It wouldn't work as a straight replacement for RS-68 engines on a long core. 

Although four RS-84 engines would produce roughly the same total liftoff thrust as six RS-68 engines, the substantial specific impulse advantage of the RS-68 LH2 engines provide much more payload.  The RS-84 powered core boosted by two five-segment boosters topped by a J-2X powered Earth Departure Stage would only boost about 3/4ths as much payload to TLI as the RS-68 powered core version.

Since the mixture ratios are different, the tanks would have to be resized as well.


Right.  And they would be much smaller in overall length than the current core, which would complicate  the booster attachment design (it currently uses a thrust beam running through the core inter-tank).

 - Ed Kyle

Offline kraisee

  • Expert
  • Senior Member
  • *****
  • Posts: 10408
  • Liked: 239
  • Likes Given: 4
Re: Rocket Engine Q&A
« Reply #15 on: 03/23/2009 04:02 AM »
Good points. I have to say I keep becoming more and more impressed with the designers & engineers from the 60's & 70's. What they accomplished with the tools, money & materials available in comparison to today...

They did have one big advantage.   They managed to do pretty-much all of their designs before they lost their first crew. The loss of the Apollo-1 crew changed a lot of things. *Everything* had to be scrutinized a lot more after that, from initial designs to prototype hardware, to production processes and everything else all the way to launch -- and even after. Congress forced an enormous amount of additional oversight at every level in order to prevent such another international embarrassment from occurring again.

The loss of Challenger and Columbia both also forced considerable increases in the work needed behind the scenes too.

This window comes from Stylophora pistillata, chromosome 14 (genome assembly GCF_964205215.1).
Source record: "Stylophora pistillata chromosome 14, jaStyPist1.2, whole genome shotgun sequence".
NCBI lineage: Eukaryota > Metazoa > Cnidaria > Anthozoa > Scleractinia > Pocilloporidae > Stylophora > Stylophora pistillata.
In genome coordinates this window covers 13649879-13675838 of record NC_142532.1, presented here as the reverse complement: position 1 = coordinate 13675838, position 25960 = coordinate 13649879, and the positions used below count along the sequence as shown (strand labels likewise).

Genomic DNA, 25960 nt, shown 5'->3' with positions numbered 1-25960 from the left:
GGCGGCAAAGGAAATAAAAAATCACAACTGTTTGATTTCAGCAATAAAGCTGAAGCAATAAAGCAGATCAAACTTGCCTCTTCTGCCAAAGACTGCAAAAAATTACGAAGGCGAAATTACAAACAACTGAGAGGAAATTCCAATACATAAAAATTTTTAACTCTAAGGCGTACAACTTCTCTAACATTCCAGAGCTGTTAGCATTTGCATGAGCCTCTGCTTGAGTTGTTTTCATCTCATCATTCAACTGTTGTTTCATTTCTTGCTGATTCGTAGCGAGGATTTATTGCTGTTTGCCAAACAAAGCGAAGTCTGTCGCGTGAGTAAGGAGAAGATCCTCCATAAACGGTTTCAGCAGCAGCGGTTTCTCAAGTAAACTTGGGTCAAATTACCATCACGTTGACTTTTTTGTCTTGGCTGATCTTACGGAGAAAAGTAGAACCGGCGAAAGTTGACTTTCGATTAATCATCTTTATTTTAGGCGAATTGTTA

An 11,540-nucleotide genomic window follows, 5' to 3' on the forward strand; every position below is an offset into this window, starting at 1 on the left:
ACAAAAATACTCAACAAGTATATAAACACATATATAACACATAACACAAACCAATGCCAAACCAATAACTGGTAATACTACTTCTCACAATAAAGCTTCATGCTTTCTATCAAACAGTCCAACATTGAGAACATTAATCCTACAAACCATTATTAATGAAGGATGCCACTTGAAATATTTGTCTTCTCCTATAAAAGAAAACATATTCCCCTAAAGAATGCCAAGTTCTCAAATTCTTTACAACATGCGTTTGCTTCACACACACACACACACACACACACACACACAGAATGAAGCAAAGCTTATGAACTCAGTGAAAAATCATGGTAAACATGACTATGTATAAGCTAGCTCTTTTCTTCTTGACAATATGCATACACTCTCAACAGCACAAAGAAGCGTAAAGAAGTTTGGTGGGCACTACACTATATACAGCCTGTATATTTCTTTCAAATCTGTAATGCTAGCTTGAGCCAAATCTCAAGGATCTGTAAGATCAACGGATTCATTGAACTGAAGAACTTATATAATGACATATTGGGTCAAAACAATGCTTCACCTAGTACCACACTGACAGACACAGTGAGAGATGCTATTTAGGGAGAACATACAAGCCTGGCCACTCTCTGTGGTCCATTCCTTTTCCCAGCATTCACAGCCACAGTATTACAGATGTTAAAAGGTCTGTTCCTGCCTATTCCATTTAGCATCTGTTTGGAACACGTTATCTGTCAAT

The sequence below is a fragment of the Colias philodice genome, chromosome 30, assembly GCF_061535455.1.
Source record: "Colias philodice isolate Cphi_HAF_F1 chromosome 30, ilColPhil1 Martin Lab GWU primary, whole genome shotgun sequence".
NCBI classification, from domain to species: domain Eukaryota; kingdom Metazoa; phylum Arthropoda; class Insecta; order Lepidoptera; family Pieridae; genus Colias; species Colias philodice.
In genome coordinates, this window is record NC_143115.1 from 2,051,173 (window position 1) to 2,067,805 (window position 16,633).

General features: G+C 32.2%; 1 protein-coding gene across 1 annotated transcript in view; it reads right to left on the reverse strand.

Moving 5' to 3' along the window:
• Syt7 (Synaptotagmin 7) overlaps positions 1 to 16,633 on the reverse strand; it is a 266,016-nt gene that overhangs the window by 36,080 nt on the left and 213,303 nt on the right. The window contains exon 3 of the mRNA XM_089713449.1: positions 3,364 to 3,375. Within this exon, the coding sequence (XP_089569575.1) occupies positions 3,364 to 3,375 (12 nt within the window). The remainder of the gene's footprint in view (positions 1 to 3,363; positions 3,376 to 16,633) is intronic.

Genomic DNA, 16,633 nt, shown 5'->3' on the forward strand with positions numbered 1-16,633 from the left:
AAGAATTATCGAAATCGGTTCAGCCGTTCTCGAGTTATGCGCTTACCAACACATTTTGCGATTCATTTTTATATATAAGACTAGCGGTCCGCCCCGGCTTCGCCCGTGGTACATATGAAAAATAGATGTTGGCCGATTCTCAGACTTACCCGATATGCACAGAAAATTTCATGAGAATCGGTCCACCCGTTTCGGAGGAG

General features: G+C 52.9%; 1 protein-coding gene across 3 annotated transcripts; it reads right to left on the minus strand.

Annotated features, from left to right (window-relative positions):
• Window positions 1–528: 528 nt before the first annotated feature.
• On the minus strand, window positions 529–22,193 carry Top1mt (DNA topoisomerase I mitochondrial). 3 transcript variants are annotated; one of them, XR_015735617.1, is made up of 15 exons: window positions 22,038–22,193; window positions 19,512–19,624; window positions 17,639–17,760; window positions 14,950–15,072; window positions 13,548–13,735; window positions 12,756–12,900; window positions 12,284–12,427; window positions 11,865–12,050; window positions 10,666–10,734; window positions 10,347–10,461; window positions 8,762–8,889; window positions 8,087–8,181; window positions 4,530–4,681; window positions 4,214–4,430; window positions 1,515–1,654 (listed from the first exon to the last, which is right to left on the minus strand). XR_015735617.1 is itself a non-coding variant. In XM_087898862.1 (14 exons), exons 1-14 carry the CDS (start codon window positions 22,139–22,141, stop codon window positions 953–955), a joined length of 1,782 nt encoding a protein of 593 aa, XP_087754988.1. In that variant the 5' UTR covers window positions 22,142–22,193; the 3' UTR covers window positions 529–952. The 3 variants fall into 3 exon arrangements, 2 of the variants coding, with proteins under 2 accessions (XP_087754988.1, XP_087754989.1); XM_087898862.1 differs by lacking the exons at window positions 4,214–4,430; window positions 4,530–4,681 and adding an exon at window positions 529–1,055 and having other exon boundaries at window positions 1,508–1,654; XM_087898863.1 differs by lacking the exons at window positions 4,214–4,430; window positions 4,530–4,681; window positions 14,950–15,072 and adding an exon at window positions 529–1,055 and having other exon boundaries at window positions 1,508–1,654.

One example:   Take the re-design work which had to go into the foam Ice Frost Ramps on the External Tank, or the removal of the Pal Ramps.   When you look at them, the changes are pretty simple jobs to accomplish physically -- essentially just shave some 'excess' foam off the tank -- but the process required to quantify the aerodynamic effects of those changes took *years* of effort to allow the Shuttle Program to actually certify the changes.

Back in the early days, such a change as that might very well have been decided in a two hour long meeting and a pad rat would be sent out to the Pad to shave the offending article off the vehicle within a few hours of that!   That sort of 'fix' did happen from time to time back then.

The agency today is a world apart from its younger self in terms of being risk averse.   Some say that's a good thing. Others say its gone too far.   As is so often the case, the truth is probably somewhere in between the two extremes.

But regardless, the effects are very tangible:   Human rated hardware for NASA is a lot more expensive and takes a lot more time to prepare than hardware for almost any other human endeavour.   Because when someone screws up, people die in an extraordinarily visible way and these days all the world watches the USA screw-up live on CNN.

That's the biggest difference between then and now.

Ross.
« Last Edit: 03/23/2009 04:11 AM by kraisee »
"The meek shall inherit the Earth -- the rest of us will go to the stars"
-Robert A. Heinlein

Offline gospacex

  • Senior Member
  • *****
  • Posts: 3030
  • Liked: 535
  • Likes Given: 604
Re: Rocket Engine Q&A
« Reply #16 on: 03/23/2009 04:21 AM »
Any thoughts as to why a kerolox RS-84 would/wouldn't work with the 10m Ares V and 5 seg boosters?

It wouldn't work as a straight replacement for RS-68 engines on a long core.